It was a little after midnight last night. I was still up, working on my computer; Made asleep on the bed beside me. Suddenly, “Tock tock tock” – the sound of the village kulkul being struck. The kulkul is a kind of traditional bell used in Bali for communication – a hollow tube of wood that is hit with a stick in different rhythms to summon the villagers for various reasons. I am used to hearing the kulkul several times a week hit with a slow regular rhythm that gets faster – this is used when there is any kind of work in the village to be done or a temple ceremony and indicates it is time to leave the house. However a different rhythm or a frantic fast beat means that something is wrong. Made lept out of bed half asleep, knowing that hearing the kulkul in the middle of the night like this means that someone needs help. Fire.

A house in the next village across, just a few hundred meters away on the other side of the river from us was ablaze. The flames were already visible over the roof of our house and the acrid smell of smoke filled the air. As I shouted at him to be careful, Made ran into the street with his father, joining the other men who were spilling from their homes and rushing to put out the fire. There is a basic fire service in Bali but it is basically useless. The village relies on its own people and those from the surrounding area to put out the flames and everybody rushes to help.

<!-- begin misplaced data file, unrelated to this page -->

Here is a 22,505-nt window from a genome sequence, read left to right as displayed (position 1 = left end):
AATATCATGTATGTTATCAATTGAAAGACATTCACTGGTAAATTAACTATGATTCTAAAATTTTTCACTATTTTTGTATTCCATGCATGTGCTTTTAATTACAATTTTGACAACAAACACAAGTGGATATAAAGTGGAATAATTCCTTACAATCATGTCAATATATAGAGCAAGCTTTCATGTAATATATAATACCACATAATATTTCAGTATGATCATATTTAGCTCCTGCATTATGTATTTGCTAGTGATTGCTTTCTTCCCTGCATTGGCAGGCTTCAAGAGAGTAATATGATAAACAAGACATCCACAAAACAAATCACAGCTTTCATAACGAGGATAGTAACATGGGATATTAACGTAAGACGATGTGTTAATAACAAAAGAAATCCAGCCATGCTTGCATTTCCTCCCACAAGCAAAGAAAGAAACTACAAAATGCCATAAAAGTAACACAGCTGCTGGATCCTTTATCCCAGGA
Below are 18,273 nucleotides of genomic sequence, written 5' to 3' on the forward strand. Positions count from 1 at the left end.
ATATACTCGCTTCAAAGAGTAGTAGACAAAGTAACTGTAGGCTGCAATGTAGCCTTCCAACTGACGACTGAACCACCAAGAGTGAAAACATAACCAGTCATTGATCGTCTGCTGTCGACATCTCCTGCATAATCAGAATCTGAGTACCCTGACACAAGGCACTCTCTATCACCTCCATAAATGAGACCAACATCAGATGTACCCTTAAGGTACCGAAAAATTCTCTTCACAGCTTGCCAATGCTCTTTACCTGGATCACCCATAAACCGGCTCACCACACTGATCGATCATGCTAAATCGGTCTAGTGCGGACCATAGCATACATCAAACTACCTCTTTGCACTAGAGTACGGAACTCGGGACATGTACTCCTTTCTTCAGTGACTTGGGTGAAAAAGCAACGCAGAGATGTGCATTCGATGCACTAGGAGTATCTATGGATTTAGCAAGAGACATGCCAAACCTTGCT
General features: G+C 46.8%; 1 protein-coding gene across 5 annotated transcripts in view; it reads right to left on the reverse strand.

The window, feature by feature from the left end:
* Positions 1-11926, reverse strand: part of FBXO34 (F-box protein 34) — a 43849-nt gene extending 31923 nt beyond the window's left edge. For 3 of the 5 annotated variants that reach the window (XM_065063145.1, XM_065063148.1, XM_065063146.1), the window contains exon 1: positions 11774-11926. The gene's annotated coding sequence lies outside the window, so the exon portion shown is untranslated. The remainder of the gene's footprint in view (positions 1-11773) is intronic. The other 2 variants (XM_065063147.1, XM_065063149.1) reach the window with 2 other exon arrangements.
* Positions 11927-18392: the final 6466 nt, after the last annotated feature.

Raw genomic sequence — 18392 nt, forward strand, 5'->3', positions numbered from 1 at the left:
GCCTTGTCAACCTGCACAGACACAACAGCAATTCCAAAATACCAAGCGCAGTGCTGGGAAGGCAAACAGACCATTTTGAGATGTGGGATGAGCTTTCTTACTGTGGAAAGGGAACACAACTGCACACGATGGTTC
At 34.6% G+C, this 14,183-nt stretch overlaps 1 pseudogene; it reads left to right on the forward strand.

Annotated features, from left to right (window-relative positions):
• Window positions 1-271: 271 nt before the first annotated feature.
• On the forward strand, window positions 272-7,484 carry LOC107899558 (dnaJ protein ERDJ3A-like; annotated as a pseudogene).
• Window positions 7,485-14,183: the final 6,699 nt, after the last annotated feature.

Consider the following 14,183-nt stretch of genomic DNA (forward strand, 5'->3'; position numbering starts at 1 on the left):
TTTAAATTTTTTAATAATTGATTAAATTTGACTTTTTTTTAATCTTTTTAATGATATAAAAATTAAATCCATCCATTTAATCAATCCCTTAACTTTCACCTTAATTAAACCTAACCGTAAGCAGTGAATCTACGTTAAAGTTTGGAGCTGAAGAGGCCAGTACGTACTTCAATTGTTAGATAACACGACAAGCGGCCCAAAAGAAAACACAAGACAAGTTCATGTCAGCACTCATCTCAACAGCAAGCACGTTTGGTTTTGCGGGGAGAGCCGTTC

From the street the size of the fire was intimidating – the river and road were lit up in orange light and sparks flew into the night sky. I wondered how a fire of this size could be put out by hand, thinking of the time a shopping centre went up in flames when I was in Cambodia. We’d been inside, shopping for snacks in the supermarket and totally unaware that a whole side of the building was up in flames. No alarms and we only realised something was wrong when we saw people running outside. A single man ran up the stairs with a bucket of water as we retreated and watched whole chunks of the building disintegrate and collapse. By the time the fire services showed up, the whole building was just a blackened shell.

I returned home while Made’s mother and the neighbours watched from the street, not wanting to leave my sleeping babies alone in the night. After 15 minutes or so the flames were no longer visible from inside the compound and Made and his father returned within half an hour, reeking of smoke. The fire was extinguished, nobody was hurt. The fire service from Gianyar turned up just as the last of the flames were being put out. It seems the Balinese method of throwing buckets of water at the fire en masse, works after all.

Fire is a normal part of daily life in Bali. Many families still cook over an open fire. Rubbish is burned by the side of the road and in the drains. The rice fields are blazed at the end of the season when the crop has been harvested. And of course the important cremation ceremonies like the one in Ubud pictured above (photo taken by my father). It’s coming up to the end of the dry season here and we have had no rain in several weeks. It’s likely that the fire was caused by a lit incense stick, used daily in offerings and prayer, igniting one of the wooden structures that are found in traditional Balinese homes. Luckily this time the story has a happy ending and everyone returned to their bed safe and sound, albeit a little smokier than before.